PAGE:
The serde crate defines some Cargo features to enable using Serde in a variety of freestanding environments.

Building Serde with default-features = false, you will receive a stock no_std Serde with no support for any of the collection types.

--feature derive

Re-export the derive(Serialize, Deserialize) macros. This is intended for library crates that provide optional Serde impls behind a Cargo cfg of their own.

Mainly this is a workaround for limitations associated with rust-lang/cargo#1286 in which a library crate cannot use one "serde" cfg in Cargo to enable dependencies on both serde and serde_derive crates.

The recommended way to provide optional Serde support that requires derive is as follows. In particular, please do not name your library's Serde feature anything other than "serde".

serde = { version = "1.0", optional = true, features = ["derive"] }

Within the library, these optional Serde derives would be written like this.

#[cfg(feature = "serde")]
extern crate serde;
# macro_rules! ignore {
#     ($($tt:tt)*) => {}
# }

#[cfg_attr(feature = "serde", derive(Serialize, Deserialize))]
# ignore! {
struct ...
# }
# fn main() {}

--feature std

This feature is enabled by default.

Provide impls for common standard library types like Vec<T> and HashMap<K, V>. Requires a dependency on the Rust standard library.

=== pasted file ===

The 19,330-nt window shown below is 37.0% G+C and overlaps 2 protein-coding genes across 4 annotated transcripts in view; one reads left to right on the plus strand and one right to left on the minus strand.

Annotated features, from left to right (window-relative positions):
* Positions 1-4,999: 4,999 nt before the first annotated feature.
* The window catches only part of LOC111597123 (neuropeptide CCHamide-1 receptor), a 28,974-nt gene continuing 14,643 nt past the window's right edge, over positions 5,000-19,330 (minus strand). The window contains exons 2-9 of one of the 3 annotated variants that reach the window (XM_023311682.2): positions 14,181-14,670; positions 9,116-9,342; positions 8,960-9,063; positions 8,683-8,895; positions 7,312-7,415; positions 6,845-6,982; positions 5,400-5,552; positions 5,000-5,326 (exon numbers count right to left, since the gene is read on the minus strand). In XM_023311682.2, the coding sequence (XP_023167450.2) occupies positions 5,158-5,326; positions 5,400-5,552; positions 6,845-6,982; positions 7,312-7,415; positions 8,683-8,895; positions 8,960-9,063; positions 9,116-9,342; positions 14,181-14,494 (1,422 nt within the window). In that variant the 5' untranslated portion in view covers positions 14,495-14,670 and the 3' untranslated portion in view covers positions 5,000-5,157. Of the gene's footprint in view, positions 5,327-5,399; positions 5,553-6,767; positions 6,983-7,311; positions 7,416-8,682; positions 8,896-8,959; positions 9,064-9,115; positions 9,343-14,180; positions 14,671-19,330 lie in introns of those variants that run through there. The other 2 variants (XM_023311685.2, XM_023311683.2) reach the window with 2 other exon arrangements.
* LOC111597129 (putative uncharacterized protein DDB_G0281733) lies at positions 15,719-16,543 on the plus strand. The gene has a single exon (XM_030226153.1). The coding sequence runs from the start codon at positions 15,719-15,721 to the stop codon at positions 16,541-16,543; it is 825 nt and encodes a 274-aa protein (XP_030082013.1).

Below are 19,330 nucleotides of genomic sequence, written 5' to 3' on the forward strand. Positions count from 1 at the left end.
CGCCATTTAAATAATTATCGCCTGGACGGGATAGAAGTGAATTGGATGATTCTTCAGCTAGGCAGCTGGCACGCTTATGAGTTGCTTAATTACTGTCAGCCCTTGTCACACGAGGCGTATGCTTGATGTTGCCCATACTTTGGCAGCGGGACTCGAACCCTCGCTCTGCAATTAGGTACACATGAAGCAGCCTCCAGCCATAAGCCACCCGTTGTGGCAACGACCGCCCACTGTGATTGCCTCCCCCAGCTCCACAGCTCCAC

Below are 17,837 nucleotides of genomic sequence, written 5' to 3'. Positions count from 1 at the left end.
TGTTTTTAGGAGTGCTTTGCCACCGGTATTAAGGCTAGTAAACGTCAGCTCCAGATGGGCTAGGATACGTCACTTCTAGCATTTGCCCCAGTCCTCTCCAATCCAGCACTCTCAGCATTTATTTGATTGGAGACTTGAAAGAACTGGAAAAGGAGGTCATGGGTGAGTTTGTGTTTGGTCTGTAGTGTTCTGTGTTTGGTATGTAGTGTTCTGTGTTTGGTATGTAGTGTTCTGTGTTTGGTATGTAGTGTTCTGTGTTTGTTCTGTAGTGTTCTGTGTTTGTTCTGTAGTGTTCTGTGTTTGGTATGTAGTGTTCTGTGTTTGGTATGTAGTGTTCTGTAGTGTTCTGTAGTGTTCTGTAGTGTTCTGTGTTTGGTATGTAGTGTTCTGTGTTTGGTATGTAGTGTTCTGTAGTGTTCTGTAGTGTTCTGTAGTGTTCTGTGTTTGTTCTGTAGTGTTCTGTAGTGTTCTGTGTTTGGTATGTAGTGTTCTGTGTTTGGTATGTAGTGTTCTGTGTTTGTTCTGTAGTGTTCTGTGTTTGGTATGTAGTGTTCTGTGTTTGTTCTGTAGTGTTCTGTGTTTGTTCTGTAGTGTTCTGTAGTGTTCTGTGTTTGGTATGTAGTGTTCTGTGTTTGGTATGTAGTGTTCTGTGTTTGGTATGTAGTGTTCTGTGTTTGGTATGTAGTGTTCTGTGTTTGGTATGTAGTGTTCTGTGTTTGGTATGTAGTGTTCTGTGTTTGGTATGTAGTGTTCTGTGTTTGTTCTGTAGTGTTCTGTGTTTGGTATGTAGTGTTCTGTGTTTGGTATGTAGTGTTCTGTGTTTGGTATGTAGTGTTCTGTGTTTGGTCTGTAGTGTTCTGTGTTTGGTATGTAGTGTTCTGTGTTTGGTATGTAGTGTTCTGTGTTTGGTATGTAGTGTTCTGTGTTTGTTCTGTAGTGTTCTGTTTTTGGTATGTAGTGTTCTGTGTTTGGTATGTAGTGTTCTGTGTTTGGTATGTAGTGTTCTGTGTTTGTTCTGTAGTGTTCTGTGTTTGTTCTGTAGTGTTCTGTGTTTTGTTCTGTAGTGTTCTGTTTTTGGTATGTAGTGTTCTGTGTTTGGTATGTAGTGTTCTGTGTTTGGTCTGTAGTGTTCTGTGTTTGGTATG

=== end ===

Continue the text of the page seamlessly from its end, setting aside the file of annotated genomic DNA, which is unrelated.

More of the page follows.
See no-std support for details.

--feature unstable

Provide impls for types that require unstable functionality. For tracking and discussion of unstable functionality please refer to serde-rs/serde#812.

--features alloc

Implies unstable.

Provide impls for types in the Rust core allocation and collections library including String, Box<T>, Vec<T>, and Cow<T>. This is a subset of std but may be enabled without depending on all of std.

Requires a dependency on the unstable core allocation library.

See no-std support for details.

--features rc

Opt into impls for Rc<T> and Arc<T>. Serializing and deserializing these types does not preserve identity and may result in multiple copies of the same data. Be sure that this is what you want before enabling this feature.

Serializing a data structure containing reference-counted pointers will serialize a copy of the inner value of the pointer each time a pointer is referenced within the data structure. Serialization will not attempt to deduplicate these repeated data.

Deserializing a data structure containing reference-counted pointers will not attempt to deduplicate references to the same data. Every deserialized pointer will end up with a strong count of 1.